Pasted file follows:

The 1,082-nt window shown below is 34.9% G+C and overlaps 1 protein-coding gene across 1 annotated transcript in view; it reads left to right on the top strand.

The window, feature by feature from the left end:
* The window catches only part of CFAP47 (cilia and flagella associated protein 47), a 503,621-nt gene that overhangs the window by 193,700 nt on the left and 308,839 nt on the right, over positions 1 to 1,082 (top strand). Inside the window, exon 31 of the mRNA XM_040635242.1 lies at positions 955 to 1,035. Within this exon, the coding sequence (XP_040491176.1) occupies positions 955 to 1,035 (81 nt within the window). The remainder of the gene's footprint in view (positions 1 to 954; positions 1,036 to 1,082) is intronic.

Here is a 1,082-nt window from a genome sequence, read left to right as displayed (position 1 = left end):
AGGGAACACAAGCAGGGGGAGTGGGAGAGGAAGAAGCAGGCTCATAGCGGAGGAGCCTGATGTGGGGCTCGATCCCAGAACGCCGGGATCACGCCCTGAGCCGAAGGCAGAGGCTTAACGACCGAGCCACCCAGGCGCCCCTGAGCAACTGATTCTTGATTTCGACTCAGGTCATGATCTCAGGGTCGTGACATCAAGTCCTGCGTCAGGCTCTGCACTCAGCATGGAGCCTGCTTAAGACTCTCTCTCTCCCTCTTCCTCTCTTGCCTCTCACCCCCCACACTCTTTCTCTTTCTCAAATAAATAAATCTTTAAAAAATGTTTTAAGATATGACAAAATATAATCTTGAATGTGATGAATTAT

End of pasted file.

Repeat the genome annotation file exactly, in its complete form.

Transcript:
The 1,082-nt window shown below is 34.9% G+C and overlaps 1 protein-coding gene across 1 annotated transcript in view; it reads left to right on the top strand.

The window, feature by feature from the left end:
* The window catches only part of CFAP47 (cilia and flagella associated protein 47), a 503,621-nt gene that overhangs the window by 193,700 nt on the left and 308,839 nt on the right, over positions 1 to 1,082 (top strand). Inside the window, exon 31 of the mRNA XM_040635242.1 lies at positions 955 to 1,035. Within this exon, the coding sequence (XP_040491176.1) occupies positions 955 to 1,035 (81 nt within the window). The remainder of the gene's footprint in view (positions 1 to 954; positions 1,036 to 1,082) is intronic.

Here is a 1,082-nt window from a genome sequence, read left to right as displayed (position 1 = left end):
AGGGAACACAAGCAGGGGGAGTGGGAGAGGAAGAAGCAGGCTCATAGCGGAGGAGCCTGATGTGGGGCTCGATCCCAGAACGCCGGGATCACGCCCTGAGCCGAAGGCAGAGGCTTAACGACCGAGCCACCCAGGCGCCCCTGAGCAACTGATTCTTGATTTCGACTCAGGTCATGATCTCAGGGTCGTGACATCAAGTCCTGCGTCAGGCTCTGCACTCAGCATGGAGCCTGCTTAAGACTCTCTCTCTCCCTCTTCCTCTCTTGCCTCTCACCCCCCACACTCTTTCTCTTTCTCAAATAAATAAATCTTTAAAAAATGTTTTAAGATATGACAAAATATAATCTTGAATGTGATGAATTAT